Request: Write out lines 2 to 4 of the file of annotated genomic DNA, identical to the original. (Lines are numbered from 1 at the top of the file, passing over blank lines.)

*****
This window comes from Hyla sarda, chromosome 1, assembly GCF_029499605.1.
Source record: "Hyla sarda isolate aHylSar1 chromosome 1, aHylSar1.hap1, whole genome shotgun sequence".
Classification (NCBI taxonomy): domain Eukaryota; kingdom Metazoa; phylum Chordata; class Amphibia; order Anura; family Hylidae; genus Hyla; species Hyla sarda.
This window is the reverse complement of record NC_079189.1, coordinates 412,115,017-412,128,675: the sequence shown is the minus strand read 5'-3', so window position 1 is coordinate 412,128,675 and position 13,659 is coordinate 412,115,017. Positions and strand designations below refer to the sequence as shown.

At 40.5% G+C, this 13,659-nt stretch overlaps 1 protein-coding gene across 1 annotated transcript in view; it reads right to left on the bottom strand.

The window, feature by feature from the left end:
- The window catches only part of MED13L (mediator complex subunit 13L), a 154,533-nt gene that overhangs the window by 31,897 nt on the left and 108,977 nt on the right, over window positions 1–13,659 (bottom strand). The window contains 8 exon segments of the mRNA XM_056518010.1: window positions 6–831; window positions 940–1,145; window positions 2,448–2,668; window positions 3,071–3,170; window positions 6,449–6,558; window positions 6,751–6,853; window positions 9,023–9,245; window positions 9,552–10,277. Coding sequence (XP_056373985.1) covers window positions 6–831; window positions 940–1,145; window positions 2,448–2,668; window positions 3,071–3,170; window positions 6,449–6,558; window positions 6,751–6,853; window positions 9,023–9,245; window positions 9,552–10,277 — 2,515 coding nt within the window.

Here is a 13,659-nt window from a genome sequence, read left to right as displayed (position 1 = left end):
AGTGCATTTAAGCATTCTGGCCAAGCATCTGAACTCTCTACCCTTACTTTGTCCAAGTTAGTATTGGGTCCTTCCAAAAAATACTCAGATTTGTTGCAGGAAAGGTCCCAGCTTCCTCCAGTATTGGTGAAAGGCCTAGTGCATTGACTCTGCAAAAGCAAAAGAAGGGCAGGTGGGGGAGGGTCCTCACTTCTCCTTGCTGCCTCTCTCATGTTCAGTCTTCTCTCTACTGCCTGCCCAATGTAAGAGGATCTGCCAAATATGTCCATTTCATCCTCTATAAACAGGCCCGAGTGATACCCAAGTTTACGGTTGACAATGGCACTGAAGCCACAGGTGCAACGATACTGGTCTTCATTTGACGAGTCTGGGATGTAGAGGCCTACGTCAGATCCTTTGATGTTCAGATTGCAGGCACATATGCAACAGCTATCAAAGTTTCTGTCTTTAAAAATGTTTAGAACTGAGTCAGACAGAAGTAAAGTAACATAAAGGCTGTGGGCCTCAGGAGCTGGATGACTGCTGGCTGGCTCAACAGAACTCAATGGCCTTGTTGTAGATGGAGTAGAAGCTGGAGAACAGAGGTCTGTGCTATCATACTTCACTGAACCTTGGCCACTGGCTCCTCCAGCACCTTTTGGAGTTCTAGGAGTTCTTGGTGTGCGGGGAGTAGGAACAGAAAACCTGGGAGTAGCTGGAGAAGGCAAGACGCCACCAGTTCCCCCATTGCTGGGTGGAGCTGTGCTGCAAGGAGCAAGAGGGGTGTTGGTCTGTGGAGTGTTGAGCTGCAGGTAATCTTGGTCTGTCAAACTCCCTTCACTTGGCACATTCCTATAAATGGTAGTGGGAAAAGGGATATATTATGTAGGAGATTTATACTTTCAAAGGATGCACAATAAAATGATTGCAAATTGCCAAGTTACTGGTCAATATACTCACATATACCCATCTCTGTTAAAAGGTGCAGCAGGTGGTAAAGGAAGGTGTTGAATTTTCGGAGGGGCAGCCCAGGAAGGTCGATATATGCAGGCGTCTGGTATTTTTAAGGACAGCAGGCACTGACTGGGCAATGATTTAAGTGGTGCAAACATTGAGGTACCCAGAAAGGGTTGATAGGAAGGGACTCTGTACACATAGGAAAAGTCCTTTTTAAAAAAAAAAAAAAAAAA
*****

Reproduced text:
Source record: "Hyla sarda isolate aHylSar1 chromosome 1, aHylSar1.hap1, whole genome shotgun sequence".
Classification (NCBI taxonomy): domain Eukaryota; kingdom Metazoa; phylum Chordata; class Amphibia; order Anura; family Hylidae; genus Hyla; species Hyla sarda.
This window is the reverse complement of record NC_079189.1, coordinates 412,115,017-412,128,675: the sequence shown is the minus strand read 5'-3', so window position 1 is coordinate 412,128,675 and position 13,659 is coordinate 412,115,017. Positions and strand designations below refer to the sequence as shown.